A broad hint of future Soviet accommodation on Afghanistan and a lack of movement on nuclear and space arms were important substantive features of the first U.S.-Soviet summit in six years, U.S. officials said today.
The central accomplishments of the the meetings of President Reagan and Soviet leader Mikhail Gorbachev, from all indications available here, was to restart the process of top-level dialogue between the two nuclear superpowers, to begin a personal relationship between the two leaders and to return to positive aspects of U.S.-Soviet bilateral ties for the first time since the 1970s.
U.S. experts here tended to agree with Reagan's statement at the joint ceremony with Gorbachev today that "the real report card on Geneva will not come in for months or even years." In general, very few shifts in substantive positions were discernable in the two days of meetings, which included intense person-to-person discussion between the two leaders and authorized future summit meetings on a regular basis.
Perhaps most interesting were the omissions -- the expected issues that the Soviets chose not to emphasize. Officials said there was only a brief mention of extension of the SALT II treaty, which Moscow had proposed in advance, and of the U.S. reinterpretation of the 1972 Antiballistic Missile Treaty. There was no discussion of the line between permissible research and banned testing of the Strategic Defense Initiative (SDI), and no mention was made at all, according to U.S. officials, of the leaked letter of Secretary of Defense Caspar W. Weinberger that had dominated American press attention as the summit meeting began.
The most intriguing surprise to some U.S. participants was the change in the tone and, to some degree, the substance of Gorbachev's discussion of the Soviet occupation of Afghanistan. The Soviet move into that country in the last days of 1979 was a major factor in the hardening U.S. position toward Moscow and the demise of detente.
Secretary of State George P. Shultz said Afghanistan "was treated at some length" as part of "really a very good discussion on the regional issues" dividing Moscow and Washington. Another senior official who sat in the talks, but who spoke to reporters on a not-for-attribution basis, gave his personal opinion that some progress might be made toward settling the issue of Afghanistan and said the question might be handled "more intensively and less visibly" in the future.
The most notable development, according to U.S. sources, was Gorbachev's unemotional tone about the Afghan war, in which the Soviet Union has engaged about 115,000 troops, and his expressed desire to work quietly to find a way out.
One official said Gorbachev did not mention U.S. support for the Afghan insurgents or the involvement of Pakistan, which are among the most persistent themes in Soviet public statements on the issue.
Gorbachev did not make known any new Soviet efforts to find a way out of Afghanistan, but the tenor of this discussion, and the seemingly significant omissions, prompted speculation about shifts to come.
The major obstacle on arms control, as expected, was the strong Soviet opposition to SDI. Gorbachev condemned it as "weapons in space," and Reagan responded by calling it "a shield in space," according to an official.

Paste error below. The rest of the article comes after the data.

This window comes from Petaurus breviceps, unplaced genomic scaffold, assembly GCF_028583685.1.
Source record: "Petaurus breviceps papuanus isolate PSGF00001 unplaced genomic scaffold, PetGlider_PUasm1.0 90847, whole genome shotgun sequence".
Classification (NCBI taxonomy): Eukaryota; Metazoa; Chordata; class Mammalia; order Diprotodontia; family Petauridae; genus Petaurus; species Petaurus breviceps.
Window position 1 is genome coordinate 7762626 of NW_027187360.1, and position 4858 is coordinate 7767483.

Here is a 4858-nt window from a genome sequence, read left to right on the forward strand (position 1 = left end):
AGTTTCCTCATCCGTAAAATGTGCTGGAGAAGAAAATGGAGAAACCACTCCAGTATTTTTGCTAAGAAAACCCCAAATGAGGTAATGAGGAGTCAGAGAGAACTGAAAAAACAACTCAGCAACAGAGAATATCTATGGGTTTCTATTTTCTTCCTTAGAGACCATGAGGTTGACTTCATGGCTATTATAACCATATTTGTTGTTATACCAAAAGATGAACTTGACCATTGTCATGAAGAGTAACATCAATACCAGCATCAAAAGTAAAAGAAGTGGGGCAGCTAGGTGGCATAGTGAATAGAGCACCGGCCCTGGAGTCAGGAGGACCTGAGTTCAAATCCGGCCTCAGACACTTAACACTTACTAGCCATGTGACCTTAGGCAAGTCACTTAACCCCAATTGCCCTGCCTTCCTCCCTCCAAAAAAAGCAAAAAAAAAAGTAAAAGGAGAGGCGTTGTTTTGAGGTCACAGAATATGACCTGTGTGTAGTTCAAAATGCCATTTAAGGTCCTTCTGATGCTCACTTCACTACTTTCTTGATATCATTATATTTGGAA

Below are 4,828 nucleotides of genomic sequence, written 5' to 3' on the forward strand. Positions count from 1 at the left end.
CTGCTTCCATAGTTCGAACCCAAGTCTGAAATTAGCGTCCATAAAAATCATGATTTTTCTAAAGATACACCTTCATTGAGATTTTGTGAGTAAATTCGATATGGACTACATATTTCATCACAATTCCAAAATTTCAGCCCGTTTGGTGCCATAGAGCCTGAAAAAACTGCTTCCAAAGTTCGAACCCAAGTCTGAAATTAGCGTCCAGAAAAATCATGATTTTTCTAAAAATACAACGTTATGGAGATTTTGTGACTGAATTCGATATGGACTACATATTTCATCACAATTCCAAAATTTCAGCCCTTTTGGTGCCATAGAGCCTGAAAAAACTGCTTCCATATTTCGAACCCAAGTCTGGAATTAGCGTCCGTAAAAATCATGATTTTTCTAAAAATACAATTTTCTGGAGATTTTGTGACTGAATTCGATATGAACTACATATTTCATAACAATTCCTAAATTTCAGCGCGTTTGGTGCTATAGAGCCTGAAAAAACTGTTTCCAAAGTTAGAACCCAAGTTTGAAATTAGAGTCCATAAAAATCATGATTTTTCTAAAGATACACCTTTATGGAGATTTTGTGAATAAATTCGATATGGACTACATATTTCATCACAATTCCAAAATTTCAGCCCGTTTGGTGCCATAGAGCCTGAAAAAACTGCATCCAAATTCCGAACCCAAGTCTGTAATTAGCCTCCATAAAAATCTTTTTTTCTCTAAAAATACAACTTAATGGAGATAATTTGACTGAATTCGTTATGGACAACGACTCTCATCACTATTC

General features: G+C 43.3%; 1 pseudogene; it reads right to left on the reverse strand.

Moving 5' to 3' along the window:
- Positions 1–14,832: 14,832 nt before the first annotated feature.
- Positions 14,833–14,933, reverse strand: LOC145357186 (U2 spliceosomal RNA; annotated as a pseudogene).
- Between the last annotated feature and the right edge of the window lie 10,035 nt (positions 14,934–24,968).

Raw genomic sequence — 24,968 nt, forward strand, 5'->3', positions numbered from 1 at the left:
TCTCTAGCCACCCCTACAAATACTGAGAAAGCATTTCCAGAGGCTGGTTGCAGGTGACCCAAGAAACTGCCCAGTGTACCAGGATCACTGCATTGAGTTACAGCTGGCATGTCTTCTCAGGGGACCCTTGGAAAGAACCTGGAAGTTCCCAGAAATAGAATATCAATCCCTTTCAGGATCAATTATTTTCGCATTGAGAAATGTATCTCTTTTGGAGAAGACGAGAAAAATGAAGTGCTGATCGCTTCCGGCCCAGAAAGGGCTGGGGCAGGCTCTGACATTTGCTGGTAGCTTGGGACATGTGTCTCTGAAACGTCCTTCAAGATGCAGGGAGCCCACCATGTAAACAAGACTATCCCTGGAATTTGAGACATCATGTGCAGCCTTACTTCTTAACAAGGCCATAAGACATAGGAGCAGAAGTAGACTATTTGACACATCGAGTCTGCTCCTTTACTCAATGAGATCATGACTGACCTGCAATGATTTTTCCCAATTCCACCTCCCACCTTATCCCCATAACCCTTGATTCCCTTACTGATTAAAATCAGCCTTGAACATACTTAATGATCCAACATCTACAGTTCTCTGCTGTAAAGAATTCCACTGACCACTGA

In a private talk in his villa's poolhouse Tuesday afternoon, Reagan reportedly handed Gorbachev a four-point draft for joint "guidelines" to be issued to give impetus to the nuclear and space negotiators. Point three, which dealt with SDI, may have been the reason that the Soviets did not accept it.
As proposed to Gorbachev, point three made it explicit that programs of strategic antimissile defense could be pursued within the confines permitted by the 1972 ntiballistic Missile Treaty, and that the two nations would work cooperatively on the relationship of the strategic offense and strategic defense.
The Soviets not only rejected this, according to U.S. sources, but sought to the very end to obtain agreement in the final joint statement calling for a stoppage of work, including research, on SDI, sometimes called "Star Wars."
The U.S. delegation would not agree to this, and left open the possibility that there would be no joint statement, but only separate statements by the two sides, if the Soviets persisted. The argument was not finally settled until 4:15 a.m., according to officials involved.
The sparse language that was issued by the two sides in the joint statement announced by Reagan and Gorbachev did little to advance the nuclear and space arms negotiations. The agreement to "accelerate" the talks was lacking in specifics. The stated intention to seek 50 percent reductions as "appropriately applied" left unresolved the large-scale differences about what nuclear systems are to be cut and even whether the weaponry is to be measured in warheads or, as the Soviets prefer, "nuclear charges." The statement did endorse the idea of a spearate, or as the Soviets preferred to call it, an "interim" accord on intermediate-range weapons in Europe, which previously had been endorsed by both nations.
The fact that the Soviets seemed eager to have a joint statement by the two leaders, and in general to make the summit appear to be a success, was attributed by U.S. sources to Gorbachev's desire for a good start with the United States to shore up his position on the eve of the Communist Party Congress. It seemed important to him as well, these officials said, to begin on the right footing with the first American president he has ever met.